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Seasonal Assessment Training Household Economy Analysis: The Analytical Framework

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Seasonal Assessment Training Household Economy Analysis: The Analytical Framework Livelihoods Integration Unit (LIU ) Early Warning & Response Department Disaster Management & Food Security Sector Ministry of Agriculture & Rural Development. HEA Framework: Overview.

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Presentation Transcript
slide1
Seasonal Assessment Training

Household Economy Analysis:

The Analytical Framework

Livelihoods Integration Unit (LIU)

Early Warning & Response Department

Disaster Management & Food Security Sector

Ministry of Agriculture & Rural Development

slide2
HEA Framework: Overview

In relation to seasonal assessments, the objectiveof HEA is to investigate the effects of hazardson future access to food and income at household level

slide3
Monitoring Data

(The changes)

+

On-going Analysis of Current and Projected Situation and Intervention Needs

(The outcome)

HEA Framework: Overview

The framework involves putting together two types of information:

Livelihood Baseline Data

(The context)

slide4
Coping step example: 1 household member migrates for labour

Hazard example:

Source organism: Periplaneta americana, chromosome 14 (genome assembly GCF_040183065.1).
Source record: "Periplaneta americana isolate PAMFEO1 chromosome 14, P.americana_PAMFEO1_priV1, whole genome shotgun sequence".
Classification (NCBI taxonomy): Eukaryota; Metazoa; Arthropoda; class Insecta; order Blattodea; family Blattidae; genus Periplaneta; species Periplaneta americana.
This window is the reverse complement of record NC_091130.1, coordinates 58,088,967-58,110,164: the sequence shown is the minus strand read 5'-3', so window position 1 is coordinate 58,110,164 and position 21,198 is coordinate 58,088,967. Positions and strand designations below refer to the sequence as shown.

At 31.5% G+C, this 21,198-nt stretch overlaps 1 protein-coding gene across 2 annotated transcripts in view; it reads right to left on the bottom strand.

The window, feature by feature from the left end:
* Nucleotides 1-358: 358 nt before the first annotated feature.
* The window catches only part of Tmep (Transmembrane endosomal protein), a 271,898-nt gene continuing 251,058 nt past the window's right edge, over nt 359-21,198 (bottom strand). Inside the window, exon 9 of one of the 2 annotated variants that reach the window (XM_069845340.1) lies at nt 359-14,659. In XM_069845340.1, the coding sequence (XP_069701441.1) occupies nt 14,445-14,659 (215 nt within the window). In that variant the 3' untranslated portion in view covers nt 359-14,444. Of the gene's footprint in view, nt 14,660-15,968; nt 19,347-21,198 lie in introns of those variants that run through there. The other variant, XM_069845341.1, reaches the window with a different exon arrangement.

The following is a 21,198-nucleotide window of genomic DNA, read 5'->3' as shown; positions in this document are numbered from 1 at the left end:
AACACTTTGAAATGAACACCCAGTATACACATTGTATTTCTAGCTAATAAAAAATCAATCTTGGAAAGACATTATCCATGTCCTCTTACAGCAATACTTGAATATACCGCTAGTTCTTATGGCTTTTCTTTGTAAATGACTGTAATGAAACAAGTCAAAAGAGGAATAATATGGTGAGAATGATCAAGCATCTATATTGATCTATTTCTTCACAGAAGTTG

50% crop failure

The baseline picture

Effect on access to crops

Final result

HEA Framework: Overview

Outcome = Baseline + Hazard + Coping

(a simple example)

slide5
HEA Framework: Overview

A more detailed example….

HEA starts with an understanding of how households normally live….

slide6
HEA Framework: Overview

A more detailed example….

…then it incorporates the impact of a shock….

slide7
Gap

The analysis suggests that post-shock, households will not be able to maintain their normal livelihood assets without assistance.

…and finally looks at how people might be able to cope.

Livelihoods Protection Threshold

Survival Threshold

slide8
In sum….

BASELINE

slide9
In sum….

+

HAZARD

BASELINE

slide10
In sum….

+

+

HAZARD

COPING

BASELINE

slide11
In sum….

+

+

=

HAZARD

OUTCOME

COPING

BASELINE

slide12
HEA Framework Overview: Components

In practice this process is broken into six steps

+

+

=

HAZARD

OUTCOME

COPING

BASELINE

slide13
Step 1: Livelihood Zoning

Enderta Dry Midland ZoneProduction: Rainfed mixed agriculture

Agro-ecological zone: Woina dega (midland)

Main Consumption: Wheat, Teff, Sorghum,

Main cash crops: Barley, Wheat, Sorghum,

Main livestock: Sheep, Cattle, Poultry

Market access: good

Other economic activities: Salt trade, animal sales,

Hazards: Drought every 3 years, weeds every year

Response of poor: Labour sales, firewood sales, migration

What it does:

Defines areas within which people share broadly the same patterns of livelihood

West Central Teff ZoneProduction: Rainfed mixed agricultureAgro-ecological zone: Woina dega (midland)